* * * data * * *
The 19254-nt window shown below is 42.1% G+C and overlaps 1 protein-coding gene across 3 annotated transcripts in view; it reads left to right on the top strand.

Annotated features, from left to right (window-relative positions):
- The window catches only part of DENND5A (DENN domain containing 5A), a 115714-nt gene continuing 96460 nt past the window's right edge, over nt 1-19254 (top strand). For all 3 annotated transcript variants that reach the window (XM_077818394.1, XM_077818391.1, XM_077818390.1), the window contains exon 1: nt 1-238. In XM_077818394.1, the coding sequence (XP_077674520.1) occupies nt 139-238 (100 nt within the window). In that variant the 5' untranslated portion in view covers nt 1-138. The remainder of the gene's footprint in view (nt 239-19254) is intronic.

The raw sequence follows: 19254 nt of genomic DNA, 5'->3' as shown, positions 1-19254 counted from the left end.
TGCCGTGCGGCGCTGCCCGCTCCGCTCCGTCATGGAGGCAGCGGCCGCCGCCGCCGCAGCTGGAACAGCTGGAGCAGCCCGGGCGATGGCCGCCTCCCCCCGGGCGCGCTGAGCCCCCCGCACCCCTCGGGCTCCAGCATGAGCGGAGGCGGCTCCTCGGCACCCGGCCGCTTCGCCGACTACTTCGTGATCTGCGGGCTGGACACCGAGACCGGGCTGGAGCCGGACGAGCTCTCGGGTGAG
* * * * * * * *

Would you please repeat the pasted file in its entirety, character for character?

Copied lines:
The 19254-nt window shown below is 42.1% G+C and overlaps 1 protein-coding gene across 3 annotated transcripts in view; it reads left to right on the top strand.

Annotated features, from left to right (window-relative positions):
- The window catches only part of DENND5A (DENN domain containing 5A), a 115714-nt gene continuing 96460 nt past the window's right edge, over nt 1-19254 (top strand). For all 3 annotated transcript variants that reach the window (XM_077818394.1, XM_077818391.1, XM_077818390.1), the window contains exon 1: nt 1-238. In XM_077818394.1, the coding sequence (XP_077674520.1) occupies nt 139-238 (100 nt within the window). In that variant the 5' untranslated portion in view covers nt 1-138. The remainder of the gene's footprint in view (nt 239-19254) is intronic.

The raw sequence follows: 19254 nt of genomic DNA, 5'->3' as shown, positions 1-19254 counted from the left end.
TGCCGTGCGGCGCTGCCCGCTCCGCTCCGTCATGGAGGCAGCGGCCGCCGCCGCCGCAGCTGGAACAGCTGGAGCAGCCCGGGCGATGGCCGCCTCCCCCCGGGCGCGCTGAGCCCCCCGCACCCCTCGGGCTCCAGCATGAGCGGAGGCGGCTCCTCGGCACCCGGCCGCTTCGCCGACTACTTCGTGATCTGCGGGCTGGACACCGAGACCGGGCTGGAGCCGGACGAGCTCTCGGGTGAG